We finally approach Addis Ababa and as the plane was descending into the city, I observed the beautiful mountains and virgin landscape. It was breathtaking and of course, I cried. We had to obtain an entry visa that proved to be painless. They didn’t ask us to declare money nor the prerequisite pictures we were so careful to remember to bring. They only seemed concerned about the $40 visa fee and quickly snatched the two crisp $20 bills out of my hands and stuffed it into their pockets. Most of the immigration workers were 20-something year olds whose families probably bought their positions through backdoor deals and old political ties.
(To be continued. Please see Part 2 on Wednesday.)
November 18, 2009
Some things in life simply defy logic. Was it a drug deal gone bad? Hatred for her daughter’s Caucasian father? An Attachment Disorder? Extortion? Jealousy? Guilt? Functional illiteracy? I’m trying to fathom what would make Antoinette Davis allegedly exploit her five-year-old daughter as a prostitute? Shaniya Davis is now dead, and I’m mad as hell.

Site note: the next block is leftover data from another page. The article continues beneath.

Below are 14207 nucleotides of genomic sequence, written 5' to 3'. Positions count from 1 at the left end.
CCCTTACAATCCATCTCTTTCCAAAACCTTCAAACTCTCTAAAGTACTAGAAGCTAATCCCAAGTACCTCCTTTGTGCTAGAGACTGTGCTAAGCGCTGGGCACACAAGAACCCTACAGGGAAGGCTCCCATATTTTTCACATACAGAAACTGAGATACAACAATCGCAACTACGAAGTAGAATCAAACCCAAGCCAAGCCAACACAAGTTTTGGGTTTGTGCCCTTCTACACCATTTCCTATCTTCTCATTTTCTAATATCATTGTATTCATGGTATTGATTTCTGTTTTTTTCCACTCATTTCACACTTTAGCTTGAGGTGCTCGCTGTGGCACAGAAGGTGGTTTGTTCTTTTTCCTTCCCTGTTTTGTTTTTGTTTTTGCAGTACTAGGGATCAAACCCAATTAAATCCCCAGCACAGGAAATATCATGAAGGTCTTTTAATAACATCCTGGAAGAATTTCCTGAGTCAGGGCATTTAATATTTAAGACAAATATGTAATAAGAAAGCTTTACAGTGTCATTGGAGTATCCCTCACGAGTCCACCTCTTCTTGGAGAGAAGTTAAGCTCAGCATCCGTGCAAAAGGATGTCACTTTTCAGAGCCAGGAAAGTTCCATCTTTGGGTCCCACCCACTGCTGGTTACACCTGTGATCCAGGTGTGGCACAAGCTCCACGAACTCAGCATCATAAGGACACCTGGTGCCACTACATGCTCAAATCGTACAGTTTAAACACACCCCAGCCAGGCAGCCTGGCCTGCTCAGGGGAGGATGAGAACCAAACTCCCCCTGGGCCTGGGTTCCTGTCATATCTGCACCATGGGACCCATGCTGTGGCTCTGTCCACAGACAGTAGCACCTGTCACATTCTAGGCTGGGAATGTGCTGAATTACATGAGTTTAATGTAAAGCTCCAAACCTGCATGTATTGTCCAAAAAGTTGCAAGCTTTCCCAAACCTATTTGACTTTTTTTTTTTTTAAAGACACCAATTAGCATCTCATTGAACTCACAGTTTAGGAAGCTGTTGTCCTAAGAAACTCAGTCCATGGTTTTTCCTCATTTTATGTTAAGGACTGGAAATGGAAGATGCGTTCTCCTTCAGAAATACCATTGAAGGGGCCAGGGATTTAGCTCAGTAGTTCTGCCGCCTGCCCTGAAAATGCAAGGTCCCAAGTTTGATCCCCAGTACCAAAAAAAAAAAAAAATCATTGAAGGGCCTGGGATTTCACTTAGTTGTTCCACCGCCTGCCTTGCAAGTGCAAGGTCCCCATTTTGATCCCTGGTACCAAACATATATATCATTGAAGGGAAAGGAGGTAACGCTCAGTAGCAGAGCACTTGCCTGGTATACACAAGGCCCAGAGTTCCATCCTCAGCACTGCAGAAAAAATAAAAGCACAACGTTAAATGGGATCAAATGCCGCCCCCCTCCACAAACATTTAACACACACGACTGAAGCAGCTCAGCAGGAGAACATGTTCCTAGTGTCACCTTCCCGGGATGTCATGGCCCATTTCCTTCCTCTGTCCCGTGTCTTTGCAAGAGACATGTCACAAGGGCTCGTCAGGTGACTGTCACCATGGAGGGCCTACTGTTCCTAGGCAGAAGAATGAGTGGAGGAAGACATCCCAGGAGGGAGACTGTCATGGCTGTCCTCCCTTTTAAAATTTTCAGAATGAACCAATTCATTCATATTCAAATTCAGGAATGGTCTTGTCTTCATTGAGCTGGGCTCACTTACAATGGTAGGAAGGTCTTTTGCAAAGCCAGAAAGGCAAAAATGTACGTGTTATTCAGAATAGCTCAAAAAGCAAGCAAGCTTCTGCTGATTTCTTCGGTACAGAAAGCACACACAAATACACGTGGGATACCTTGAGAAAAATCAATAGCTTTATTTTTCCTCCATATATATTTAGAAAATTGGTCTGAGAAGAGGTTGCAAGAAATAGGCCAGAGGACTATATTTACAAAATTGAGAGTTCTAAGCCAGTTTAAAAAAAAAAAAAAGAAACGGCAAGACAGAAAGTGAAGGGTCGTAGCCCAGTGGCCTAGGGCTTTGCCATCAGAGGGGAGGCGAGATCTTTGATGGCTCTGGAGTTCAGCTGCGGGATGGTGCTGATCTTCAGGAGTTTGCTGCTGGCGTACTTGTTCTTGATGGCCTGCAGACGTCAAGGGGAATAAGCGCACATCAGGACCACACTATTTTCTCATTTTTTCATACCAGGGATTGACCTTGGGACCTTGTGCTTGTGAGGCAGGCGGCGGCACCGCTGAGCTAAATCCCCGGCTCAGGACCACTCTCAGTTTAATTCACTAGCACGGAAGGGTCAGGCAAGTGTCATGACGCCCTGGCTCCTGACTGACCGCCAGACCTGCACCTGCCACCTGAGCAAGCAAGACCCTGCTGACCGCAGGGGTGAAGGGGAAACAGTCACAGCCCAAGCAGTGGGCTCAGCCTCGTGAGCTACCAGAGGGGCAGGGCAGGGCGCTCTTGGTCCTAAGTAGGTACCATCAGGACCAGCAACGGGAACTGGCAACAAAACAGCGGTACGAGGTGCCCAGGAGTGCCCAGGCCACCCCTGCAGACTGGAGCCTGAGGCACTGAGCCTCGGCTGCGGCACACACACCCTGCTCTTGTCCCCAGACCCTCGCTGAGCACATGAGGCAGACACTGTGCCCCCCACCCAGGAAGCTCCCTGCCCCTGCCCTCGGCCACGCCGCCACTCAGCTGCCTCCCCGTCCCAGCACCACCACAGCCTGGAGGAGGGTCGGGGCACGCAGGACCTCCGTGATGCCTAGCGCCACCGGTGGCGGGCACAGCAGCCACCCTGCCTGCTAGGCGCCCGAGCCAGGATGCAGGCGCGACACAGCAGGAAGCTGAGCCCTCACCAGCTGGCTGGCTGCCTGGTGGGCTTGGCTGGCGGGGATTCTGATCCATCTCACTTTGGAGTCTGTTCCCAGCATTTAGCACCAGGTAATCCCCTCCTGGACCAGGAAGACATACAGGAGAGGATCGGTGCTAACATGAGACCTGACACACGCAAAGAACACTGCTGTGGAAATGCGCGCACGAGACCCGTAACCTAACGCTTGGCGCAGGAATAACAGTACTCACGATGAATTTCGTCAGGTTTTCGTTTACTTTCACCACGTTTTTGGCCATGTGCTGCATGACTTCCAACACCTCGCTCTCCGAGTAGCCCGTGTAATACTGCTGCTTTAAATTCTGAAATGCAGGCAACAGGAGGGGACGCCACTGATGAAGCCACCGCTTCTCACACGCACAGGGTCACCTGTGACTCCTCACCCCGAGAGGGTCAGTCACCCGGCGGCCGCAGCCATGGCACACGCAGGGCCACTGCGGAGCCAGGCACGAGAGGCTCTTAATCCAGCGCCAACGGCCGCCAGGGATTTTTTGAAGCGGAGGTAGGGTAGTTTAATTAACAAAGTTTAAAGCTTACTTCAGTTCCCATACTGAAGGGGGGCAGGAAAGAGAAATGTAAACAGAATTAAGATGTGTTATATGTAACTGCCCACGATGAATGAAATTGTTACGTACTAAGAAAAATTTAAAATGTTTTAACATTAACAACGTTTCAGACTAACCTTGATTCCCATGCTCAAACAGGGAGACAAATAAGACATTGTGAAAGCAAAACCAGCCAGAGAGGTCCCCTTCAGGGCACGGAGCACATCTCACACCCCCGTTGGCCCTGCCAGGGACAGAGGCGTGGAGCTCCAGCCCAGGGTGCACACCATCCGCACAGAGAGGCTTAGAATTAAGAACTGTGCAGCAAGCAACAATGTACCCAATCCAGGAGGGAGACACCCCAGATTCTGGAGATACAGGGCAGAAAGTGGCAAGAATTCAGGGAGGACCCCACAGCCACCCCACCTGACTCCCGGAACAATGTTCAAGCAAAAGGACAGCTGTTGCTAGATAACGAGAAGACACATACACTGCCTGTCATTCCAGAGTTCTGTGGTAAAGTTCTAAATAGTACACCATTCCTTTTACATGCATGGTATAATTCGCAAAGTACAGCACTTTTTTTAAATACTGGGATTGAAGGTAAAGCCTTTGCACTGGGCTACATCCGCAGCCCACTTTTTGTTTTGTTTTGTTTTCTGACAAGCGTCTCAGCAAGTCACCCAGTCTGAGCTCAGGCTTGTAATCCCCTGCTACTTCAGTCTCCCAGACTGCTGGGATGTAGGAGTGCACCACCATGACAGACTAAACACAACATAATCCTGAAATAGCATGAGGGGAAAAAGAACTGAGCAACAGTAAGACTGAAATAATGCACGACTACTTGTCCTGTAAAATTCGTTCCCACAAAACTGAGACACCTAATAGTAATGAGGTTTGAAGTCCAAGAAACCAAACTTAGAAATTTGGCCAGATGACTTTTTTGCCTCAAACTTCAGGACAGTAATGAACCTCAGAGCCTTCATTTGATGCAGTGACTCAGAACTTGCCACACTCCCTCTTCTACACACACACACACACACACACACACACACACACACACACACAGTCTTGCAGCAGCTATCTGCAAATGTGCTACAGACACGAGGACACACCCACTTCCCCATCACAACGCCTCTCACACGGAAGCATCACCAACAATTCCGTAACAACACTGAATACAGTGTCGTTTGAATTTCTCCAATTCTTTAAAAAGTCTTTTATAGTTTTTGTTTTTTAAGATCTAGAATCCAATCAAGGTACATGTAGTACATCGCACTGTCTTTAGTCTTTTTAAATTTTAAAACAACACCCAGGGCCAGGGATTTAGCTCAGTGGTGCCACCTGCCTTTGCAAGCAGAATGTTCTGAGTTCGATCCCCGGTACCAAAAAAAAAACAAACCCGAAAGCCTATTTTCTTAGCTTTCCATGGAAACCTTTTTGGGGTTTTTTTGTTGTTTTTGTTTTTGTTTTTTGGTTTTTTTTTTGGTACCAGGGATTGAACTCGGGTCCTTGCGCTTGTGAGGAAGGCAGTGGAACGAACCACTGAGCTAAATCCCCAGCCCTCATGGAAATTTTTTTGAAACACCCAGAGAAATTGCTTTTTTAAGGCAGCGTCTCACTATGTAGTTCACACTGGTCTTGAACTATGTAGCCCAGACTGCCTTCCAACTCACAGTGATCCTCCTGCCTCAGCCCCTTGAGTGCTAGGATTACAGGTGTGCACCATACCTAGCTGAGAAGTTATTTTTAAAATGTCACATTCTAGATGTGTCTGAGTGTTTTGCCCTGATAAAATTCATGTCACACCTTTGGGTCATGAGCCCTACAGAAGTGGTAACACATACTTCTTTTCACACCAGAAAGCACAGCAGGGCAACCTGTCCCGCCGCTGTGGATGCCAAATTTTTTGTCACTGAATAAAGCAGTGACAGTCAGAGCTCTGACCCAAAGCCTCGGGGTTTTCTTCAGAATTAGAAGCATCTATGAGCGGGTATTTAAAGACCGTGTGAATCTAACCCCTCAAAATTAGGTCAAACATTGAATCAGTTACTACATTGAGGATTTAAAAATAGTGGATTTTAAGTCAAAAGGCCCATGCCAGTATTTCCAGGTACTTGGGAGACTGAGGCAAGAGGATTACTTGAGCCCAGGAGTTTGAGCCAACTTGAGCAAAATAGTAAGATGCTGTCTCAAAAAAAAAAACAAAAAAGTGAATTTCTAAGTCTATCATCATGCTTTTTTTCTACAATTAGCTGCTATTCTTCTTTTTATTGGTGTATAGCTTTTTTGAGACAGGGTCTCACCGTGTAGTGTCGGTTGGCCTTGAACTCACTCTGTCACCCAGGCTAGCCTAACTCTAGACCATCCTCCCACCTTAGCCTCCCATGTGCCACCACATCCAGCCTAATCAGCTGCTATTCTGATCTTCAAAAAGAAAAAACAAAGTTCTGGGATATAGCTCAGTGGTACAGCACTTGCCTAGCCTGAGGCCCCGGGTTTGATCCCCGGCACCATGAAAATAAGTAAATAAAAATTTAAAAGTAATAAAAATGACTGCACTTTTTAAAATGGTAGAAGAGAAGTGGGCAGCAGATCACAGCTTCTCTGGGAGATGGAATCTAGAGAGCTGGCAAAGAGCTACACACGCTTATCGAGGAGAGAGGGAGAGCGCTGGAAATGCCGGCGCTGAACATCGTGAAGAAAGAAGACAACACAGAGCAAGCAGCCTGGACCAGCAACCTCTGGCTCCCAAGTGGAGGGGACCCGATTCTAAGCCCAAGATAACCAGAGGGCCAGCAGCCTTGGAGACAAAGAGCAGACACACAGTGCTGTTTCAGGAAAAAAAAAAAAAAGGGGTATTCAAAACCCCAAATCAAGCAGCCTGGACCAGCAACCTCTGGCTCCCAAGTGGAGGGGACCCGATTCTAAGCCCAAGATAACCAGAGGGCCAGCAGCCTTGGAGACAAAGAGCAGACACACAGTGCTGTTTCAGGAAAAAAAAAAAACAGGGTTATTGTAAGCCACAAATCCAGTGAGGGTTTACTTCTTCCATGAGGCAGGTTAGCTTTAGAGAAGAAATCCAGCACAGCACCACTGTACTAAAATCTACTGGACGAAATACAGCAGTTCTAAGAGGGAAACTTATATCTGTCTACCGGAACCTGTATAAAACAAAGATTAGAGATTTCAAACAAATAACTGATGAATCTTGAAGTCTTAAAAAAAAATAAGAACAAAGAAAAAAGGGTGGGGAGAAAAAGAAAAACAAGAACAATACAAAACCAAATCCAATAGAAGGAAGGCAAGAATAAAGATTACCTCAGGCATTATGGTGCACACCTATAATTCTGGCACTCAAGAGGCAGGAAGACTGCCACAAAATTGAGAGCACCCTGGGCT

Shaniya’s senseless death is a tragedy of epic proportions and an horrific awakening. She was allegedly conceived via a “one-night” fling between her parents, Antoinette Davis and Bradley Lockhart. Lockhart raised Shaniya for years but decided to allow her to live with her mother who had recently found a job and obtained new housing. Several weeks later, his precious child is dead.
Hotel surveillance footage shows 29 year-old Mario McNeill carrying bare-foot Shaniya in his arms. I was sickened by his image. McNeill admitted kidnapping the girl but is expected to plead not guilty to any other charges.